Exploration into why a rich Temple-building civilization died out on Malta
The ancient Temple People civilization of Malta did not suffer invasions, widespread disease or famine, past research has shown. Why their culture died is a mystery.
A large team of researchers is carrying out studies to determine why the Temple People’s civilization on the Mediterranean islands of Malta and Gozo ended. The Temple People had an incredibly rich culture with unique art, stone temples and structures, huge burial sites and advanced agriculture going back to 4000 BC and ending around 2900 BC.
The stone structures on the island are among the oldest free-standing stone structures in history, Malta Today says in a long story about the new research .
Mnajdra Temple, Malta. Source: BigStockPhoto
The researchers will try to answer two questions: What killed off the Temple People? Why do some civilizations survive for many years in fragile environments and others don’t?
The Temple People had 30 temple complexes on Malta and Gozo in their 1,100-year history. They had intricate burial sites, complex rituals and animal sacrifices, Malta Today says.
Artwork flourished. Archaeologists and others have found hundreds of ancient statues. Some are famous as abundantly fertile “fat ladies”, but these are only around 15 percent of the statues found. Phallic and androgynous symbols are much more common.
The ‘Venus’ figure of Malta ( Wikimedia Commons )
“How the Islands managed to sustain such a rich culture is a mystery. Another mystery is how it all ended,” the story says.
The Temple People left no written documents to tell what their lives and society were like and why their civilization declined. So scientists have to examine physical clues to reconstruct the past and say how they lived and why they died out.
Archaeologists, biologists and geologists will do soil and pollen sampling, GPS and LiDAR studies and try to tie it in with what is known of the Temple People’s agriculture, architecture, art and why it all ended.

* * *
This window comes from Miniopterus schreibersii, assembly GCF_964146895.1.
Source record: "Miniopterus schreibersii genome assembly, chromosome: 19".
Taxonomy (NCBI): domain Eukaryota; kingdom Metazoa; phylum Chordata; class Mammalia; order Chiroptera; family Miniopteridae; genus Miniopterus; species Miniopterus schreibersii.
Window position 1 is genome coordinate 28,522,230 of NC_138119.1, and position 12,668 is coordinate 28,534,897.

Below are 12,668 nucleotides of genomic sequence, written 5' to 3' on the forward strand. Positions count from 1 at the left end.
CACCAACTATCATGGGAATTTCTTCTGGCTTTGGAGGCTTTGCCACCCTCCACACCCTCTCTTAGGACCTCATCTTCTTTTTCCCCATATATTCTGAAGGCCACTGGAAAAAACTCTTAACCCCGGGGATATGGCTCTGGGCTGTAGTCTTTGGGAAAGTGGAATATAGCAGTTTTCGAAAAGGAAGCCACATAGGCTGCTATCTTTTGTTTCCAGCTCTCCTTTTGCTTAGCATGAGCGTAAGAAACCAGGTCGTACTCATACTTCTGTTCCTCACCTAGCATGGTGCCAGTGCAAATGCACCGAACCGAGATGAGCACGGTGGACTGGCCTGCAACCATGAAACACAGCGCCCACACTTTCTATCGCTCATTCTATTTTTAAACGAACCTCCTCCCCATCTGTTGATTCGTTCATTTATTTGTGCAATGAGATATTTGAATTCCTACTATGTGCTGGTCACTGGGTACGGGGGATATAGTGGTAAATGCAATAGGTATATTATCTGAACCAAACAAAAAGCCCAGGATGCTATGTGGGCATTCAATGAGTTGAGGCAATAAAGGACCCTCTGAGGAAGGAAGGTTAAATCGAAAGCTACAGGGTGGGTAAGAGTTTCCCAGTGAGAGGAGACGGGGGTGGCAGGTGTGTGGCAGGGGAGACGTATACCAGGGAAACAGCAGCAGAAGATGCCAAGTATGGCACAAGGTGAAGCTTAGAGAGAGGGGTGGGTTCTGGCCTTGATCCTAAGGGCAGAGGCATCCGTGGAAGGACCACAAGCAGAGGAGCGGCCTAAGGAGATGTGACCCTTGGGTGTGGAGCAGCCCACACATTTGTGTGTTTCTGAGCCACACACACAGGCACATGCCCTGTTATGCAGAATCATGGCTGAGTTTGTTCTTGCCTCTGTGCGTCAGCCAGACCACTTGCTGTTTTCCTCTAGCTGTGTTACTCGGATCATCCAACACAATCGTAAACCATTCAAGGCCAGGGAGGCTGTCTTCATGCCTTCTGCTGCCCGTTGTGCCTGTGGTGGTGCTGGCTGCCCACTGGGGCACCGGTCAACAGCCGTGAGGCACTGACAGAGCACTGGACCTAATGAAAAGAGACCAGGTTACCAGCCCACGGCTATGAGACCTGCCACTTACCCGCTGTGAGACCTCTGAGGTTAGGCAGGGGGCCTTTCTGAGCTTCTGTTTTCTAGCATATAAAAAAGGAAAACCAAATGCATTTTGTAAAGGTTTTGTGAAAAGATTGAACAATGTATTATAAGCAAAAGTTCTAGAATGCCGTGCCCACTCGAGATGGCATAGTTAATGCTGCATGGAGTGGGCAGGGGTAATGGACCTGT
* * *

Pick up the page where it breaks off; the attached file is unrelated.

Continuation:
The group will take 12 core samples of soil and sediments down to the bedrock, which ranges from 6.56 feet (2 meters) to 65.6 feet (20 meters) deep. One of the researchers likened soil samples to taking a biopsy.
“If I find material in the core that is suggestive of a very wooded environment it means that the environment was wooded but then eroded. If erosion has taken place, it means that the landscape might not have been heavily terraced. Everything is linked,” said Nicholas Vella of the University of Malta.
Altar in Mjandra Temple, Malta. Source: BigStockPhoto
They will study the remains of mollusks found in the cores to determine the ecology and cultural habits of ancient people of Malta and a nearby island, Gozo. The species of snails on Malta are the same as 7,000 years ago. There are three main types of snails on Malta, said researcher Katrin Fenech: land snails, brackish water mollusks and marine mollusks. If you find a snail shell that needed shade in a dry, rocky place, one could assume the area had previously been treed before people arrived on Malta in Neolithic times.
The Malta Today writer asked Fenech if rapid climate change may have contributed to the demise of the Temple People. She told him to define rapid and said there were periods of cooler, drier weather and warmer, wetter weather. But inadequate radiocarbon dating and core sampling has limited speculation about whether climate change contributed to the Temple People’s decline, Fenech said. The new studies, called Fragsus, will change that.
The Maltese researchers and others are looking at cores for pollen, soil composition, bone fragments, and volcanic tephra particles.
The research team is called Fragsus for Fragility and Sustainability in the Restricted Island Environments of Malta. The team includes 19 academics, 10 post-doctorate researchers and about 50 students from seven countries and five institutions. The institutions include the University of Malta, Malta Heritage and Cambridge University. The two primary areas of research are mortuary research and landscape research, the Fragsus website says .
Vella and two other Maltese researchers will study landscapes to determine how the people used land for raising animals and growing crops—two of the main sources of ancient Maltese diet.
The Temple People likely had cattle, sheep, goats, barley, wheat, lentils, olives and fruit, Malta Today says.
Fragsus will try to answer how the people raised their animals, what a day in their life looked like, why they didn’t fish much, how much trade there was with other civilizations, were people healthy, and who was being buried at these sites—the leaders of the settlements or everyone?
“We are quite sure how the Temple people did not die, but uncertain about why they did,” the story says.
Featured image: Hagar Qim megalithic site in Malta. Source: BigStockPhoto
By Mark Miller